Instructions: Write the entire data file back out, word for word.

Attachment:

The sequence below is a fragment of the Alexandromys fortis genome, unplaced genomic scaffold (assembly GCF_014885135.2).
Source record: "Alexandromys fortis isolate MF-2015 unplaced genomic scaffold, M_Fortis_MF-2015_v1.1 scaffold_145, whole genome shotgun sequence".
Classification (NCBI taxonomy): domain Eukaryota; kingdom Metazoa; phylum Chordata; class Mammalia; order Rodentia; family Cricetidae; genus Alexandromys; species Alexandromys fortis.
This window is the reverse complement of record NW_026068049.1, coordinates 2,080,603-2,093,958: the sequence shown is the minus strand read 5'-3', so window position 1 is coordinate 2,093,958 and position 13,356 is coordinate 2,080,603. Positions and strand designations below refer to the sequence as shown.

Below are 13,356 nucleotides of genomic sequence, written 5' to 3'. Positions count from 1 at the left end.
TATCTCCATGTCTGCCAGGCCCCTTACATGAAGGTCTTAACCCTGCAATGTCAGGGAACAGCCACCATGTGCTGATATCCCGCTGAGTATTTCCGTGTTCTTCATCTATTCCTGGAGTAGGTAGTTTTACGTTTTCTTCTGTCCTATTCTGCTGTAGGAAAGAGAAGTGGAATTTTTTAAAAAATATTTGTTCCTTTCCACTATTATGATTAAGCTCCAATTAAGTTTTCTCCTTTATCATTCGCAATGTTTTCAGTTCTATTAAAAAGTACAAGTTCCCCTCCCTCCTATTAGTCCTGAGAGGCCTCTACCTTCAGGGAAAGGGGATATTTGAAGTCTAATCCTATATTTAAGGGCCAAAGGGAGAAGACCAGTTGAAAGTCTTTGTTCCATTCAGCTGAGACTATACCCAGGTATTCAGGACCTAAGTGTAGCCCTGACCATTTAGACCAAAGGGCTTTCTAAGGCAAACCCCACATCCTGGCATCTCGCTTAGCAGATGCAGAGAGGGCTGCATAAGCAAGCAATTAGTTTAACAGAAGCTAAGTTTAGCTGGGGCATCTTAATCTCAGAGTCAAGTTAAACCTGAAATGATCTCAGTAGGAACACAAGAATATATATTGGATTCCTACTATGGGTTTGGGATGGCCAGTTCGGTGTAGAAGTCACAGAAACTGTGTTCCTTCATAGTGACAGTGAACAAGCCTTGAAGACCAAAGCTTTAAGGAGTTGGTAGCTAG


The sequence below is a fragment of the Alexandromys fortis genome, unplaced genomic scaffold (assembly GCF_014885135.2).
Source record: "Alexandromys fortis isolate MF-2015 unplaced genomic scaffold, M_Fortis_MF-2015_v1.1 scaffold_145, whole genome shotgun sequence".
Classification (NCBI taxonomy): domain Eukaryota; kingdom Metazoa; phylum Chordata; class Mammalia; order Rodentia; family Cricetidae; genus Alexandromys; species Alexandromys fortis.
This window is the reverse complement of record NW_026068049.1, coordinates 2,080,603-2,093,958: the sequence shown is the minus strand read 5'-3', so window position 1 is coordinate 2,093,958 and position 13,356 is coordinate 2,080,603. Positions and strand designations below refer to the sequence as shown.

Below are 13,356 nucleotides of genomic sequence, written 5' to 3'. Positions count from 1 at the left end.
TATCTCCATGTCTGCCAGGCCCCTTACATGAAGGTCTTAACCCTGCAATGTCAGGGAACAGCCACCATGTGCTGATATCCCGCTGAGTATTTCCGTGTTCTTCATCTATTCCTGGAGTAGGTAGTTTTACGTTTTCTTCTGTCCTATTCTGCTGTAGGAAAGAGAAGTGGAATTTTTTAAAAAATATTTGTTCCTTTCCACTATTATGATTAAGCTCCAATTAAGTTTTCTCCTTTATCATTCGCAATGTTTTCAGTTCTATTAAAAAGTACAAGTTCCCCTCCCTCCTATTAGTCCTGAGAGGCCTCTACCTTCAGGGAAAGGGGATATTTGAAGTCTAATCCTATATTTAAGGGCCAAAGGGAGAAGACCAGTTGAAAGTCTTTGTTCCATTCAGCTGAGACTATACCCAGGTATTCAGGACCTAAGTGTAGCCCTGACCATTTAGACCAAAGGGCTTTCTAAGGCAAACCCCACATCCTGGCATCTCGCTTAGCAGATGCAGAGAGGGCTGCATAAGCAAGCAATTAGTTTAACAGAAGCTAAGTTTAGCTGGGGCATCTTAATCTCAGAGTCAAGTTAAACCTGAAATGATCTCAGTAGGAACACAAGAATATATATTGGATTCCTACTATGGGTTTGGGATGGCCAGTTCGGTGTAGAAGTCACAGAAACTGTGTTCCTTCATAGTGACAGTGAACAAGCCTTGAAGACCAAAGCTTTAAGGAGTTGGTAGCTAG